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Meriam Yeilah Ibrahim, a 27 year old doctor has a 20-month-old son who is in prison with her. She has also been sentenced to 100 lashes. Appeals have been launched to spare her.
Sentenced to hanging for rejecting the Muslim faith. In Sudan a judge has decided to sentence a Christian woman to death on charges of apostasy when she was in her eight month of pregnancy. 27-year-old Meriam Yeilah Ibrahim, a doctor, has a 20-month-old child who is in prison with her. The magistrate of a Khartoum court concluded that the woman had abandoned her faith, as her father was Muslim. She was sentenced to 100 lashes on charges of adultery, because she had married a Christian and the union was not considered valid under Sharia law.
The judge asked her to give up her faith: “We gave you three days to recant but you insist on not returning to Islam. I sentence you to be hanged to death,” Judge Abbas Mohammed Al-Khalifa told the told the woman on Thursday, addressing her by her father’s Muslim name, Adraf Al-Hadi Mohammed Abdullah. The woman did not betray any emotion when the sentence was read out. Shortly before this, an Imam had spoken with the woman in the caged dock for about 30 minutes. She then calmly turned to the judge and said: “I am a Christian and I never committed apostasy.”
According to Christian Solidarity Worldwide, a human rights protection group, the woman is the daughter of a Muslim Sudanese man and an Orthodox Ethiopian mother. After her father abandoned her at the age of 6, Meriam was raised in the Christian faith. But since the father is Muslim, Sudanese law considers her a Muslim too. This would make marriage to a non-Muslim null. According to the group’s spokesman, Kiri Kankhwende, in similar cases in the past, the Sudanese government had waited for the woman to give birth before proceeding with the deaths sentence.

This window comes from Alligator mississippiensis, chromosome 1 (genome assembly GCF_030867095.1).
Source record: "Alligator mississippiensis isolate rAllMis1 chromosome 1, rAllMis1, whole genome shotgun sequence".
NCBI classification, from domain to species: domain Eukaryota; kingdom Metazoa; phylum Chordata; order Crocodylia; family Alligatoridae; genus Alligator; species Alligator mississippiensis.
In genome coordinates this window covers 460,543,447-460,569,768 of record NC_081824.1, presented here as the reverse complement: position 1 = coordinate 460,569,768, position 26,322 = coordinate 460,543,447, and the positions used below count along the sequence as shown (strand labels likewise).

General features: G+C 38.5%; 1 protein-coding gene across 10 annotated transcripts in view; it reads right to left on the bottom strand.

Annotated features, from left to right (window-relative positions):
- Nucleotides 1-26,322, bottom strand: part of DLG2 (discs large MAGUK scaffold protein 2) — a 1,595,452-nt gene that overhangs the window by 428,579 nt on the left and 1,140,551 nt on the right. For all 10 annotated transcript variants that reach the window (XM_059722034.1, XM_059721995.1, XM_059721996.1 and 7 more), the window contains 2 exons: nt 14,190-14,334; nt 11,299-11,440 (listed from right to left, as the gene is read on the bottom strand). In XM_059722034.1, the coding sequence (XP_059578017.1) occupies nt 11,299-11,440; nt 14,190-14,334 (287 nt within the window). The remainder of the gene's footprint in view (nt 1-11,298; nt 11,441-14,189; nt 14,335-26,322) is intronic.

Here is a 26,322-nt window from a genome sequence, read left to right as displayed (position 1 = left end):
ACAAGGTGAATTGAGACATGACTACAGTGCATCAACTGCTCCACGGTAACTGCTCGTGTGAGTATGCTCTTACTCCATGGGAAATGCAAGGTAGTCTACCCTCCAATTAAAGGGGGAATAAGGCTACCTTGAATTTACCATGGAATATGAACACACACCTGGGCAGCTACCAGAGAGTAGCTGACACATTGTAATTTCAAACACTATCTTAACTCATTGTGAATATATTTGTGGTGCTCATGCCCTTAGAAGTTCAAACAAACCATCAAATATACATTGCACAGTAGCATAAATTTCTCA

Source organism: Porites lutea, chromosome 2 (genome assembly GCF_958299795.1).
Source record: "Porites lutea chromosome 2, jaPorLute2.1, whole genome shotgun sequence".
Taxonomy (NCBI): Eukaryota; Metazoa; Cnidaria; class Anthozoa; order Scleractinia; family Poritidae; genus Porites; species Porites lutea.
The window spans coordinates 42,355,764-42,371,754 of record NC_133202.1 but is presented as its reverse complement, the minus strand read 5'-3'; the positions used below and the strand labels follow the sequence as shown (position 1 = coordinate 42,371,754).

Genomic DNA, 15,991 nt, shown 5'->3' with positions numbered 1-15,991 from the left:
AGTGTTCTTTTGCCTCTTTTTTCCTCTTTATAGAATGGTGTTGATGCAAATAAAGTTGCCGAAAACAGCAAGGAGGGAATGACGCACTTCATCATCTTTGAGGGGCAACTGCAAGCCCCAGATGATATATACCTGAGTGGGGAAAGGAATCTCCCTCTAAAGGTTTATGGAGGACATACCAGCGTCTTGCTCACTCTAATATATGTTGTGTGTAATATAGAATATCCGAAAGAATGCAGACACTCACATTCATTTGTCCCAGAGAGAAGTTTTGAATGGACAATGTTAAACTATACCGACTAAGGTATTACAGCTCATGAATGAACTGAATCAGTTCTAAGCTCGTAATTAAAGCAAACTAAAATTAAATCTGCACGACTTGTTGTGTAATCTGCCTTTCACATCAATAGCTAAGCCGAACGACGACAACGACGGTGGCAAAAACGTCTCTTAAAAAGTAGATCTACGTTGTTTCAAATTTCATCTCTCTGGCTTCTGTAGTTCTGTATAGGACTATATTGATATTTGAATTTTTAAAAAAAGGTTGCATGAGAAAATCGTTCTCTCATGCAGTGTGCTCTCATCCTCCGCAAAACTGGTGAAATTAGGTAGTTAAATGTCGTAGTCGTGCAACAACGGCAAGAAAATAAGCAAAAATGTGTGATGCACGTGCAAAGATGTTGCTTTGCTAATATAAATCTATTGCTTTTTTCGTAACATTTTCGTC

Amnesty International said it was “disgusting” that a woman should be sentenced to death because of her religious faith or lashed because she was married to a man with a different religious faith. It is “frightful and horrific” said Manar Idriss, an Amnesty International researcher specializing in the Sudan, adding that “adultery and apostasy are acts which should not be considered crimes at all. It is flagrant breach of international human rights law.” The human rights NGO considers Meriam a prisoner of conscience, convicted solely because of her religious beliefs and identity. “We ask for her immediate and unconditional release,” Idriss stressed.
Some Western embassies in Khartoum had sent out appeals in her defense before the sentence was handed down. A statement issued by the US, British, Canadian and Dutch embassies in Khartoum reads: “We call upon the government of Sudan to respect the right to freedom of religion, including one’s right to change one’s faith or beliefs, a right which is enshrined in international human rights law, as well as in Sudan’s own 2005 Interim Constitution.”
Domenico Agasso jr